Luke’s Surprising and Oft-Ignored Views on Marriage and Resurrection

A few weeks ago, Stewart Felker wrote an article about what he suggests may be “the true most embarrassing verses in the Bible” — quoting a remark famously made by C.S. Lewis regarding Mark 13:30 (“This generation will not pass away until all these things have taken place”). What Felker has in mind, though, is a statement by Jesus about marriage and the afterlife found in Luke. In fact, when I first saw him mention it in an online discussion, I almost didn’t believe it was actually in the Bible.

The remark occurs in a well-known Synoptic pericope. To understand it, we should look at Mark’s version first. The context, chapter 12, is a loosely-connected series of sermons and other opportunities for Jesus to dispense wisdom. In vv. 18–27, some Sadducees, “who say there is no resurrection,” pose a trick question to Jesus, perhaps in the hopes of discrediting him and the Pharisaic belief in a resurrection.

The scenario they pose is one in which a widow ends up marrying seven brothers in succession due to the Mosaic law on levirate marriage. Since polyandry is not allowed in Judaism, these Sadducees demand to know which of the brothers would be married to her in the resurrection (afterlife).Read More »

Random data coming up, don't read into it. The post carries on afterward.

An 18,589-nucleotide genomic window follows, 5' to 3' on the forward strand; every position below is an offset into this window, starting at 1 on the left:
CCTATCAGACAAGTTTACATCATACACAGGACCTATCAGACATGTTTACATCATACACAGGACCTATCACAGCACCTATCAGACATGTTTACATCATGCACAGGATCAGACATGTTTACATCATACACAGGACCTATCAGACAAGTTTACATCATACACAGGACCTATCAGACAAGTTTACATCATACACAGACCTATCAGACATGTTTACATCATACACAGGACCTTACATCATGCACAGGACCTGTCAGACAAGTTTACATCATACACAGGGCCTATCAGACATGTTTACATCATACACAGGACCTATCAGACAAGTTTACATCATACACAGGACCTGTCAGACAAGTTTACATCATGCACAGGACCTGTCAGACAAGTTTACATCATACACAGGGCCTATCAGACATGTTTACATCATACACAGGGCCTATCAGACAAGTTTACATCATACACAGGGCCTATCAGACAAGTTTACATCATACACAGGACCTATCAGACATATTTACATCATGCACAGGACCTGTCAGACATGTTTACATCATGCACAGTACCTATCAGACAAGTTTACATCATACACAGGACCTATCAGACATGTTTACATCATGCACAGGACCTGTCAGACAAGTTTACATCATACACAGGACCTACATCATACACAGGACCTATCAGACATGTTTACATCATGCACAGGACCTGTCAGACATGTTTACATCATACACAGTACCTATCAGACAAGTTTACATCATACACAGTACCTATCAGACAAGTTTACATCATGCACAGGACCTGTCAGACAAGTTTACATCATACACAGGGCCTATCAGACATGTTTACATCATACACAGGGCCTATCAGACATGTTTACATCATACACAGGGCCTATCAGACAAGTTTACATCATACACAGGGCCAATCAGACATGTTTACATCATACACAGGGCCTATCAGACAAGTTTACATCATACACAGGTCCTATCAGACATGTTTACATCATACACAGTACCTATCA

The Book of Enoch as the Background to 1 Peter, 2 Peter, and Jude

Although the quotation of 1 Enoch in Jude 14–15 is often noted, the complex dependencies between 1 Enoch, Jude, and the Petrine epistles, as well as the general importance of the theology of 1 Enoch in the New Testament, often go under-appreciated. Taking a closer look at these books provides some insight into how early Christian authors adapted each others’ work and drew upon texts that were ultimately omitted from the Bible. The relationship between these books might also pose a problem for some conservative theologians and clergy who believe the Catholic epistles to be inerrant, but not earlier works like 1 Enoch.Read More »